Sometime around the mid 2000’s I was experiencing a career hangover and considered ‘early retirement’ from major league jazz playing; I was going to quit playing what I considered competitive jazz gigs because I wasn’t getting enough of them, I was tired of making 50 phone calls to 1 person to get 1 gig, I wasn’t making any money, I had no manager and (I didn’t realize) I had no plan.
In 2001 the Eric Byrd Trio, consisting of myself, the great bassist Bhagwan Khalsa and the profound drummer Alphonso Young, Jr. received the prestigious Jazz Ambassadorship. We got paid to tour South America for 6 weeks and were treated like the Beatles. Literally. I remember everything about that tour and I don’t remember carrying my luggage once. We signed autographs, played for thousands, gigged private parties for foreign dignitaries and were playing better than ever. When we came home our international stock skyrocketed: we then played the Montreux Jazz Festival, a jazz festival in Dubai and the country of Estonia all within the next few years. It was great.
So how did I get to retirement age? I got sick and tired of the rat race. My family was growing and I wanted to roll around in the floor with my babies. Instead I had to pack up all my equipment and go play a gig for 4 hours for $80. While the music was happening, everything else was certainly not. I was thinking our international experiences would translate into higher paying and higher profile domestic gigs but it had not. I remember once we played for 1,500 in Bolivia one weekend and the next weekend we were playing in some dark corner of a restaurant for no money – and we were playing the same songs in both locations. It didn’t seem worth it and I was getting really down.
Sandy Oxx is the executive director of the Carroll County Arts Center in Westminster, MD. She is also a great friend and neighbor. She was one of the few domestic venues that seemed to value the Trio, our music and me. She was convinced we could sell out her 263-seat theater and we did! More than once! But those gigs were few and far between and I found myself sitting across from Sandy, telling her it was time to quit. Ali had thrown his last punch. No more dunks from Jordan and I didn’t even have baseball as a back up plan.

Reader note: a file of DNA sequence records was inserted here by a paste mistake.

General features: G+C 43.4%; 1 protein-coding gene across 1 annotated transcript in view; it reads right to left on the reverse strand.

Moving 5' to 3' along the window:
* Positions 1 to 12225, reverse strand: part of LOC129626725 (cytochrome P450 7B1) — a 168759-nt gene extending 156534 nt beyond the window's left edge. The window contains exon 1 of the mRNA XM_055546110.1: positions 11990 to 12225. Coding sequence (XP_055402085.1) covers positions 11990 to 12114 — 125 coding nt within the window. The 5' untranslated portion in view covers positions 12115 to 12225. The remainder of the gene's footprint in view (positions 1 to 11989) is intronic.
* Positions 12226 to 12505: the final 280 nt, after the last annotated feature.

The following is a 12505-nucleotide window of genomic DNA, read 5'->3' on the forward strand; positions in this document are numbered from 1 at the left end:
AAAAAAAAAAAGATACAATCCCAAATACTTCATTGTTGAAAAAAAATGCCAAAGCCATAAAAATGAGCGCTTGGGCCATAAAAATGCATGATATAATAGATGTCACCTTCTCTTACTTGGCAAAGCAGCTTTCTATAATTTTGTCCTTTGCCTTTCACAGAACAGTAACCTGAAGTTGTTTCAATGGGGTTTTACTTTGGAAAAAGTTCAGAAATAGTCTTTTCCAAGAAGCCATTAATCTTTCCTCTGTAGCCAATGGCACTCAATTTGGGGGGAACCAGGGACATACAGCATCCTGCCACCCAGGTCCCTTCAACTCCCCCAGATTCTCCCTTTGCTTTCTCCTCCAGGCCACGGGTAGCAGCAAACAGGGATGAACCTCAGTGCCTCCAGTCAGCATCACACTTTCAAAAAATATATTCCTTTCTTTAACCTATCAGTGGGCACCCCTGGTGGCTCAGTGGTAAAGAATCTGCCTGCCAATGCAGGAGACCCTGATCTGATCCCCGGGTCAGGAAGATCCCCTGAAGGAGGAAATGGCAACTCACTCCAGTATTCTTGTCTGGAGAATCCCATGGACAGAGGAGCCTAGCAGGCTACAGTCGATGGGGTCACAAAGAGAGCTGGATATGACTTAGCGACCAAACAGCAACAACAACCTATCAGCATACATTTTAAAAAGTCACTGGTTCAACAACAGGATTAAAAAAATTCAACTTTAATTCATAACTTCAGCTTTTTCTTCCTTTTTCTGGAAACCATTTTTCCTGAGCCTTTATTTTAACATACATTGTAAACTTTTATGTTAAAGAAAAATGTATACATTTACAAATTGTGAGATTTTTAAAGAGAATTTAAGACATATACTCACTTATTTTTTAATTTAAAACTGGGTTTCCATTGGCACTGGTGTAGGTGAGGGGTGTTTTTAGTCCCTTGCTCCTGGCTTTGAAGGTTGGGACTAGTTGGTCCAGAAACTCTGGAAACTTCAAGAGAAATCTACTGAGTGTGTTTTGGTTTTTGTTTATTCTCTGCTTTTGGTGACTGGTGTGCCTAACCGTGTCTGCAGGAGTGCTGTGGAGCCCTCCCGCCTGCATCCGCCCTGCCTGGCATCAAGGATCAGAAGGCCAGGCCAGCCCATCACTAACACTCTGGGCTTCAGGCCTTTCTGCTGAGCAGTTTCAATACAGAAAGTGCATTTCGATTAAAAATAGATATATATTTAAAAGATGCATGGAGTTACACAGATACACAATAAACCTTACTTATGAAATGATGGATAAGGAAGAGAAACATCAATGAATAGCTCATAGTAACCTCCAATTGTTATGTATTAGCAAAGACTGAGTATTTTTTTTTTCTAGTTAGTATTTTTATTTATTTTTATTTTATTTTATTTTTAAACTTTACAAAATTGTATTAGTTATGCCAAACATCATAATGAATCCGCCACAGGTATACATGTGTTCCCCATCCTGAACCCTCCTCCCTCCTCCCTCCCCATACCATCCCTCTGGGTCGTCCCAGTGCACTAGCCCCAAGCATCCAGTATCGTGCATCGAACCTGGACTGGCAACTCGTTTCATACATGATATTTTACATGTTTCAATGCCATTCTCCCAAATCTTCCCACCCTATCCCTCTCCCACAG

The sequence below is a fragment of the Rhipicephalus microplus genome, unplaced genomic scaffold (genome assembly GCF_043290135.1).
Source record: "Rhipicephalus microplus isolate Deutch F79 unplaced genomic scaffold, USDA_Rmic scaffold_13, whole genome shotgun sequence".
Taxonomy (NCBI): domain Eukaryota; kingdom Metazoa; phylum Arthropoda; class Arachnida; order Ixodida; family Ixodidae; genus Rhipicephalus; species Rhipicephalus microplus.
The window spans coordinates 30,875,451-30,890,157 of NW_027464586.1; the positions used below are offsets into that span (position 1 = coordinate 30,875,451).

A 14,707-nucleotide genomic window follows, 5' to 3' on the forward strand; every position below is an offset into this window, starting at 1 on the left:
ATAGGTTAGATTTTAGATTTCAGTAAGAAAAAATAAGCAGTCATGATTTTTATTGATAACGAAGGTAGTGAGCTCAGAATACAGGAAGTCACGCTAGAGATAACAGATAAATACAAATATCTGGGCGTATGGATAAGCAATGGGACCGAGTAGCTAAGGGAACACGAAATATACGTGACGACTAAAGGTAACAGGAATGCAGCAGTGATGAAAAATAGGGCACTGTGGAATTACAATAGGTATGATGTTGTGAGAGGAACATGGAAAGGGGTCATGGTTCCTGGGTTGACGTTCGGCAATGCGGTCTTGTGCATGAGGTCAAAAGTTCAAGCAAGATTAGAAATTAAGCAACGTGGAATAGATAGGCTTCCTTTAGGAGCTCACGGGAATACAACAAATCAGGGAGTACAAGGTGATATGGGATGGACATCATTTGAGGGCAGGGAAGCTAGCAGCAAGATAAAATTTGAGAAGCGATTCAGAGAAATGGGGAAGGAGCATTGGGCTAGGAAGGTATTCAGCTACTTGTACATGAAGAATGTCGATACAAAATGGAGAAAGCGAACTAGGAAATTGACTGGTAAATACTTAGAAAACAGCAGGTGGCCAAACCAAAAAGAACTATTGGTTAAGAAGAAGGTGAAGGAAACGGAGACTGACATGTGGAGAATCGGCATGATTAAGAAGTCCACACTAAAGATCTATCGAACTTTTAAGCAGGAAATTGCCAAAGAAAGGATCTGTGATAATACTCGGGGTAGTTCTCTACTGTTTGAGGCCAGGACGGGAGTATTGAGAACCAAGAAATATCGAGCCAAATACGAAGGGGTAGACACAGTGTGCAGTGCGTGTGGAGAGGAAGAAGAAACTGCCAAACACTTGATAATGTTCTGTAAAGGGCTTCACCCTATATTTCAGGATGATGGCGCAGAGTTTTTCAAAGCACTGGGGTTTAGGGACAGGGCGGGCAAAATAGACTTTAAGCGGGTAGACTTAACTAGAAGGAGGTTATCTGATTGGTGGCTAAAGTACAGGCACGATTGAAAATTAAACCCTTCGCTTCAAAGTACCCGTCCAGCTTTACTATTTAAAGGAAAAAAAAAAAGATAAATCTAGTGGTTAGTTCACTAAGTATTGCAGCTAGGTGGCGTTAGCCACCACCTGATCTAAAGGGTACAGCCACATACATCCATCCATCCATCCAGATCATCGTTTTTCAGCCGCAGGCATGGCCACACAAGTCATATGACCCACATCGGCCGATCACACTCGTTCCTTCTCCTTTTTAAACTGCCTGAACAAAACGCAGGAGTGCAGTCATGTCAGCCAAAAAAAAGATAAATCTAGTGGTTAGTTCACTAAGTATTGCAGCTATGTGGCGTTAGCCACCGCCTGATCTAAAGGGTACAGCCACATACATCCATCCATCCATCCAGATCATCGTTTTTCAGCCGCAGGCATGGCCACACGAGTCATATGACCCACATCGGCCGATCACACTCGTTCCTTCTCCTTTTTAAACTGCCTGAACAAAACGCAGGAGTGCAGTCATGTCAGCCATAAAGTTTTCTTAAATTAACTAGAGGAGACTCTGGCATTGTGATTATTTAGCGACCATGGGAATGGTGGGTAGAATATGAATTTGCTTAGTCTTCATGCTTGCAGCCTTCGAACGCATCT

Sandy and I had lunch and it changed my life. She told me something I never forgot and now I will share it with all of you. It is simple, almost too simple. It was so obvious yet I had not heard it in any place prior. So eloquent, yet I felt dumb for not knowing it myself. And with all that pretense, I will share it with you here:
I poured my heart out pathetically to Sandy about how we were overworked, underpaid, not respected, no gigs, no plan and no future. Sandy listened intently and smiled that little twinkle in her eye. She simply said, “Eric be a Lexus. You are treating yourself like you are a crappy, used car. If you think you are worth more, don’t settle.” So I took Sandy at her word: I wanted to be Lexus.
What does that mean? Have you ever been to a high-end auto sales shop? Have you ever gotten your suit tailor made? Have you ever gone shopping for something expensive? Sandy explained to me that when you go to a Lexus dealership their mission is simple: they believe their product is worth the price, they expect you to pay that price, they won’t lower the price and they don’t even want everyone to buy their car! They believe their product is so special, so valuable, so unique, you will pay top dollar for it even though you can get a hundred other cars for $30,000 less.
Right then and there I left that lunch realizing I wanted to be Lexus. When I get a call for a gig that’s below my financial threshold I politely refuse. I stopped taking anything that came my way. I make sure that potential contractors know that if they want high quality jazz from a high quality jazz trio, it’s going to cost them. My contract stipulates I have to get paid within 30 mins of the gig, we get food and drink, we get free parking and guess what? We ALWAYS get what we ask for. My Trio became Lexus because I demanded a certain level of respect from potential contractors.
Decide who you are in and outside of the music and make career decisions based on that mission. Demand a gig wage worthy of your talent. Be discriminating on your gig selections and by all means, stop letting contractors/club owners define your financial future. You wield power so use it! Thank God I didn’t retire and I’m still working. My Trio is still very active and blessed. We’ve been together 15 years and I suspect we’ll stay together for another 15 at least. It feels good to look at pictures and recordings and see the same guys on the journey with me.
It feels even better to know they’ve been properly compensated for their immense talents.